“Our hospital system is strained and in some areas of the state reaching capacity and at risk of being overwhelmed,” said Department of Health Services Secretary-designee Andrea Palm. “And as COVID-19 cases rise, hospitals across the state are experiencing critical staffing shortages – largely due to staff members experiencing infection or exposure to the virus in their communities. This is why we need every Wisconsinite to follow our recommendations and take this seriously. When hospitals are at capacity, it doesn’t matter if you need care because of COVID-19 or a heart attack. We have to disrupt transmission so Wisconsinites can get the care they need.”

Due to the surge in COVID-19 cases in September hospitals are now overwhelmed and fear reaching capacity. The state is divided into seven healthcare emergency readiness coalition regions (HERC regions), which coordinate how public health, healthcare institutions, and first responder agencies respond to health emergencies and catastrophic events. As of today, 7 HERC regions (Fox Valley Area, North Central, Northeast, Northwest, South Central, Southeast, Western) exhibit ‘High’ or ‘Very high’ activity.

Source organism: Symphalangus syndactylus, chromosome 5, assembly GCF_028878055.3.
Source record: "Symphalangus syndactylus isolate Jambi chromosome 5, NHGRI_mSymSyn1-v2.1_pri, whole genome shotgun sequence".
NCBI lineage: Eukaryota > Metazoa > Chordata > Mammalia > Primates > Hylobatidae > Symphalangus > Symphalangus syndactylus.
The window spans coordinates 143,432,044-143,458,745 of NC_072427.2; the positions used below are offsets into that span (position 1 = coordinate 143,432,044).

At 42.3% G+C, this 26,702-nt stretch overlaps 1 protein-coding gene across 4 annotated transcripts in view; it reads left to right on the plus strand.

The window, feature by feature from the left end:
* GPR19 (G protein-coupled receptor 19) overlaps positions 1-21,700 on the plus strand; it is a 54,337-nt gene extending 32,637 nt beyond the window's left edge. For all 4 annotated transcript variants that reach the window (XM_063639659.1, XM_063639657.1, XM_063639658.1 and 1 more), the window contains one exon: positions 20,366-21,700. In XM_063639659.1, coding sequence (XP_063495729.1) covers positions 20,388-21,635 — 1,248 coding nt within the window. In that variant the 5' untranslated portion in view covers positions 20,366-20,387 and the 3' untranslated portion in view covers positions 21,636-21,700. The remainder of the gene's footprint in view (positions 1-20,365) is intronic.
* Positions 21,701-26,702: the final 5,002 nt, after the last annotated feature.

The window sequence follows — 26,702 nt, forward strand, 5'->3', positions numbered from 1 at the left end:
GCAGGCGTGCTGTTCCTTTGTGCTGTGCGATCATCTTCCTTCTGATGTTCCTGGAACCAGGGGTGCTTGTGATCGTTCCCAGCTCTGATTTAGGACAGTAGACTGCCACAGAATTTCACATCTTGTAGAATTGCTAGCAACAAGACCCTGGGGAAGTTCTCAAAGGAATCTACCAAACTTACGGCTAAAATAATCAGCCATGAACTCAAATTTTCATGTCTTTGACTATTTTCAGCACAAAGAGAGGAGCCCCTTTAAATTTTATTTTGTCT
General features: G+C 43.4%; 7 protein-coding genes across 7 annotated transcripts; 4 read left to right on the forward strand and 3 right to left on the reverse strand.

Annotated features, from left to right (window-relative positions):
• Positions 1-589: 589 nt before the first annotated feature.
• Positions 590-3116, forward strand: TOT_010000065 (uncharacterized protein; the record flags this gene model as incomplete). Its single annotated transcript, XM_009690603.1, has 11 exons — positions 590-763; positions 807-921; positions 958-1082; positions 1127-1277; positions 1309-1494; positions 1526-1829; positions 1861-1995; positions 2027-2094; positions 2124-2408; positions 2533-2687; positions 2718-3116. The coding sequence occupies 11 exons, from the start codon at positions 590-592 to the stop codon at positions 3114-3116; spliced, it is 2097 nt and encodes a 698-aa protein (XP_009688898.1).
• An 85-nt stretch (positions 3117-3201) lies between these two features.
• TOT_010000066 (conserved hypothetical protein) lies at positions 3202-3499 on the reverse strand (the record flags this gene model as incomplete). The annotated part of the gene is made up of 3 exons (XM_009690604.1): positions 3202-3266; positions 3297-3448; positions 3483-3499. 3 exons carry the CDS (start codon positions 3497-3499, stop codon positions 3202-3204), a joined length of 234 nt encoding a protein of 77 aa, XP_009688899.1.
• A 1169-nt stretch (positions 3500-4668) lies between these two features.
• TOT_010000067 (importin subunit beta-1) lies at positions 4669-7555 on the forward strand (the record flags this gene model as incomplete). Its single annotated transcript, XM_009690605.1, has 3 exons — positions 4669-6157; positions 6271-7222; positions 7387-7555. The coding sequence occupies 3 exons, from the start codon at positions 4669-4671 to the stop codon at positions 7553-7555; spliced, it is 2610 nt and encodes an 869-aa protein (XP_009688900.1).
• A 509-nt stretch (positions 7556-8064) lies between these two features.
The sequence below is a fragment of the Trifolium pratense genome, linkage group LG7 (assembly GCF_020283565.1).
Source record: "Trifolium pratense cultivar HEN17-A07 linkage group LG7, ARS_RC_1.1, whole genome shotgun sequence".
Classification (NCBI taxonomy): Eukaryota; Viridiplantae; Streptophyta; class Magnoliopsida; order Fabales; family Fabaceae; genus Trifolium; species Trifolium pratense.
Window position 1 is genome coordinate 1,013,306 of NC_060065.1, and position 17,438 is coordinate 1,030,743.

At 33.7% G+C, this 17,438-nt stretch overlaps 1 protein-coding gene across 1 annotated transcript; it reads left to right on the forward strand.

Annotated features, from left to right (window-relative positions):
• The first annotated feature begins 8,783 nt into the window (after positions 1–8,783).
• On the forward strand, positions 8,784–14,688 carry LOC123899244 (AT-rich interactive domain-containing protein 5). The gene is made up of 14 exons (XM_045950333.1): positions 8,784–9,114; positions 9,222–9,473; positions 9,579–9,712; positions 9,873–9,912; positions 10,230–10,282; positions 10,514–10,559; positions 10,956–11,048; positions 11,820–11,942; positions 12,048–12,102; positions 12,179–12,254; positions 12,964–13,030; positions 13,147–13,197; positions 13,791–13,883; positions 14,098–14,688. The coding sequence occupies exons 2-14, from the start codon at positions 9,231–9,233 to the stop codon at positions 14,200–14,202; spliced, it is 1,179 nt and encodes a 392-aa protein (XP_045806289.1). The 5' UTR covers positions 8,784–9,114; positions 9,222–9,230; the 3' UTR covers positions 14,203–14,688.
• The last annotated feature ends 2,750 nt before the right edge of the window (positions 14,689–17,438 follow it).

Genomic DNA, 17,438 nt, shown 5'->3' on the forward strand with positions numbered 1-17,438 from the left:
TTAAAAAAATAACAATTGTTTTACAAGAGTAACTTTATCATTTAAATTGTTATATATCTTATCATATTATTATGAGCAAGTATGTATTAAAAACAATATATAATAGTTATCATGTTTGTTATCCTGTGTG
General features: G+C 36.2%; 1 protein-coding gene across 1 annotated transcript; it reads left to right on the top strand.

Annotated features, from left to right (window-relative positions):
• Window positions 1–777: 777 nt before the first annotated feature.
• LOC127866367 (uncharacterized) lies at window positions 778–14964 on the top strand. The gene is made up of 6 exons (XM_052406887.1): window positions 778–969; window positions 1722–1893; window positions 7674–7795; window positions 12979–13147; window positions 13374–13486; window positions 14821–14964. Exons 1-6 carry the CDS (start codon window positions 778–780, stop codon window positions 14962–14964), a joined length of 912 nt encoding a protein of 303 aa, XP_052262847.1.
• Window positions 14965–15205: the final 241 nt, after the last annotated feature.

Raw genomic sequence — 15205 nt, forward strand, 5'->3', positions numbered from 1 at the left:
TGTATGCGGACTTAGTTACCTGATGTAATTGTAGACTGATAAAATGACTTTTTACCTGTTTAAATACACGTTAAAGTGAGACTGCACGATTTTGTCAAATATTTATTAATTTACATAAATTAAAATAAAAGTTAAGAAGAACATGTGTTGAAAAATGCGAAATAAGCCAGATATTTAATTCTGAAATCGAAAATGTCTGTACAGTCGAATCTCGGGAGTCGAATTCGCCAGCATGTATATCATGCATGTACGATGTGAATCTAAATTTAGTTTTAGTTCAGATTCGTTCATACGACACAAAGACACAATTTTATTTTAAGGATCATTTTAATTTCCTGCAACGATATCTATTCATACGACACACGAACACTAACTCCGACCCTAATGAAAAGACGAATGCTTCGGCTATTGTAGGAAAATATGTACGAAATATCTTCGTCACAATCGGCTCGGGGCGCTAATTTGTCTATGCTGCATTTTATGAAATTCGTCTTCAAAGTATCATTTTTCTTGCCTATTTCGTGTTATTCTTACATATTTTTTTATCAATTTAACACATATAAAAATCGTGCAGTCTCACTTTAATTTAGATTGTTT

As COVID-19 cases rise, hospitals across the state are experiencing critical staffing shortages – largely due to staff members experiencing infection or exposure to the virus. Wisconsin is seeing these current and imminent staff shortages in every HERC region. On September 7, there were 289 patients hospitalized with COVID-19 in Wisconsin. One month later, hospitalizations have nearly tripled with 853 patients hospitalized across the state and more than quadrupled in the Fox Valley, Northeast, Northwest, Northcentral, and Western regions of the state. Hospital leaders in Green Bay, Appleton, Neenah, and Wausau are reporting ICUs at capacity, transfers of patients to other facilities, and critical staffing shortages, and at their urging Gov. Evers will open the Alternative Care Facility.